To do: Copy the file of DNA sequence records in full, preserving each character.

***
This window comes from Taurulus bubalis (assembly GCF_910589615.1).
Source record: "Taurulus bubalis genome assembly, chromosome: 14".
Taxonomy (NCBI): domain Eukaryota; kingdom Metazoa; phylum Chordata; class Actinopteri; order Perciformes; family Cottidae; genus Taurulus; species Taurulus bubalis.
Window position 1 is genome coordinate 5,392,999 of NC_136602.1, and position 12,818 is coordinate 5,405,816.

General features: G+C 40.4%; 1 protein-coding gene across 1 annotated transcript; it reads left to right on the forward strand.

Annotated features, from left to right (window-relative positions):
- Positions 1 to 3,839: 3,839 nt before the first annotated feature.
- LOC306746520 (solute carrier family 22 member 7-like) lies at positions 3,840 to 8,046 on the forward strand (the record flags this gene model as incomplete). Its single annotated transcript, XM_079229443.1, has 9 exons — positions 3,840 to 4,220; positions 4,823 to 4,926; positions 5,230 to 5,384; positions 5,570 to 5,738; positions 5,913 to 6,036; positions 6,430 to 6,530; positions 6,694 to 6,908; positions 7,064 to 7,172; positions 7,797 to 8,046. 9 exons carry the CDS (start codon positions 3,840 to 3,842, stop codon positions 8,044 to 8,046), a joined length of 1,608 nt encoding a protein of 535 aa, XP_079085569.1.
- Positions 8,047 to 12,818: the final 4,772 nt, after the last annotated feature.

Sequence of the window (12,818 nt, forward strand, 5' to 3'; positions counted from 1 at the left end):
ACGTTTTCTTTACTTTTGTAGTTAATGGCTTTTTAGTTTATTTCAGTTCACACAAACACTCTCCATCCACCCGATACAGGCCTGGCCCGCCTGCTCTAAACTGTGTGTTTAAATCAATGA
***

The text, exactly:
This window comes from Taurulus bubalis (assembly GCF_910589615.1).
Source record: "Taurulus bubalis genome assembly, chromosome: 14".
Taxonomy (NCBI): domain Eukaryota; kingdom Metazoa; phylum Chordata; class Actinopteri; order Perciformes; family Cottidae; genus Taurulus; species Taurulus bubalis.
Window position 1 is genome coordinate 5,392,999 of NC_136602.1, and position 12,818 is coordinate 5,405,816.

General features: G+C 40.4%; 1 protein-coding gene across 1 annotated transcript; it reads left to right on the forward strand.

Annotated features, from left to right (window-relative positions):
- Positions 1 to 3,839: 3,839 nt before the first annotated feature.
- LOC306746520 (solute carrier family 22 member 7-like) lies at positions 3,840 to 8,046 on the forward strand (the record flags this gene model as incomplete). Its single annotated transcript, XM_079229443.1, has 9 exons — positions 3,840 to 4,220; positions 4,823 to 4,926; positions 5,230 to 5,384; positions 5,570 to 5,738; positions 5,913 to 6,036; positions 6,430 to 6,530; positions 6,694 to 6,908; positions 7,064 to 7,172; positions 7,797 to 8,046. 9 exons carry the CDS (start codon positions 3,840 to 3,842, stop codon positions 8,044 to 8,046), a joined length of 1,608 nt encoding a protein of 535 aa, XP_079085569.1.
- Positions 8,047 to 12,818: the final 4,772 nt, after the last annotated feature.

Sequence of the window (12,818 nt, forward strand, 5' to 3'; positions counted from 1 at the left end):
ACGTTTTCTTTACTTTTGTAGTTAATGGCTTTTTAGTTTATTTCAGTTCACACAAACACTCTCCATCCACCCGATACAGGCCTGGCCCGCCTGCTCTAAACTGTGTGTTTAAATCAATGA